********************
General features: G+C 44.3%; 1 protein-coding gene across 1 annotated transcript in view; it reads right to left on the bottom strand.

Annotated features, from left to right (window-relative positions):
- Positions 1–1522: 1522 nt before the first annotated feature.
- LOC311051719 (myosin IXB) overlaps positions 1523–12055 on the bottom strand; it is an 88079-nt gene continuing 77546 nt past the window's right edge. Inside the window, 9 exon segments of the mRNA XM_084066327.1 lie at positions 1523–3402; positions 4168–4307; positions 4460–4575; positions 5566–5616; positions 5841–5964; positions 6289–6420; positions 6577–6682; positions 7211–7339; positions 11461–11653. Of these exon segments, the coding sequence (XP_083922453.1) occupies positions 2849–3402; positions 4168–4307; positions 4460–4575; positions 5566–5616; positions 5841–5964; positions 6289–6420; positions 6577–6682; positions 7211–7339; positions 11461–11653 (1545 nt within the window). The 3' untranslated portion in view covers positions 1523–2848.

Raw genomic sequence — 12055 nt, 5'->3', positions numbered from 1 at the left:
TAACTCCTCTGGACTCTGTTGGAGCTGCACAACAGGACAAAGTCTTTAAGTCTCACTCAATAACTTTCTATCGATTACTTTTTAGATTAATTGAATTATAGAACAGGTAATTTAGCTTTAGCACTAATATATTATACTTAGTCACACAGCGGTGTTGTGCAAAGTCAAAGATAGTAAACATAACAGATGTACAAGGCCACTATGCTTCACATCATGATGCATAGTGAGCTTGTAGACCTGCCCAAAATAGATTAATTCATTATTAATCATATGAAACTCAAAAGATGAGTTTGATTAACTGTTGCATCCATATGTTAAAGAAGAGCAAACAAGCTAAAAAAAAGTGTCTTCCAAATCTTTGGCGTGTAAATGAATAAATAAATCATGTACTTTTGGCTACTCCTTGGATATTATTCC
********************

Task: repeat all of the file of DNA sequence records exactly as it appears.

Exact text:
General features: G+C 44.3%; 1 protein-coding gene across 1 annotated transcript in view; it reads right to left on the bottom strand.

Annotated features, from left to right (window-relative positions):
- Positions 1–1522: 1522 nt before the first annotated feature.
- LOC311051719 (myosin IXB) overlaps positions 1523–12055 on the bottom strand; it is an 88079-nt gene continuing 77546 nt past the window's right edge. Inside the window, 9 exon segments of the mRNA XM_084066327.1 lie at positions 1523–3402; positions 4168–4307; positions 4460–4575; positions 5566–5616; positions 5841–5964; positions 6289–6420; positions 6577–6682; positions 7211–7339; positions 11461–11653. Of these exon segments, the coding sequence (XP_083922453.1) occupies positions 2849–3402; positions 4168–4307; positions 4460–4575; positions 5566–5616; positions 5841–5964; positions 6289–6420; positions 6577–6682; positions 7211–7339; positions 11461–11653 (1545 nt within the window). The 3' untranslated portion in view covers positions 1523–2848.

Raw genomic sequence — 12055 nt, 5'->3', positions numbered from 1 at the left:
TAACTCCTCTGGACTCTGTTGGAGCTGCACAACAGGACAAAGTCTTTAAGTCTCACTCAATAACTTTCTATCGATTACTTTTTAGATTAATTGAATTATAGAACAGGTAATTTAGCTTTAGCACTAATATATTATACTTAGTCACACAGCGGTGTTGTGCAAAGTCAAAGATAGTAAACATAACAGATGTACAAGGCCACTATGCTTCACATCATGATGCATAGTGAGCTTGTAGACCTGCCCAAAATAGATTAATTCATTATTAATCATATGAAACTCAAAAGATGAGTTTGATTAACTGTTGCATCCATATGTTAAAGAAGAGCAAACAAGCTAAAAAAAAGTGTCTTCCAAATCTTTGGCGTGTAAATGAATAAATAAATCATGTACTTTTGGCTACTCCTTGGATATTATTCC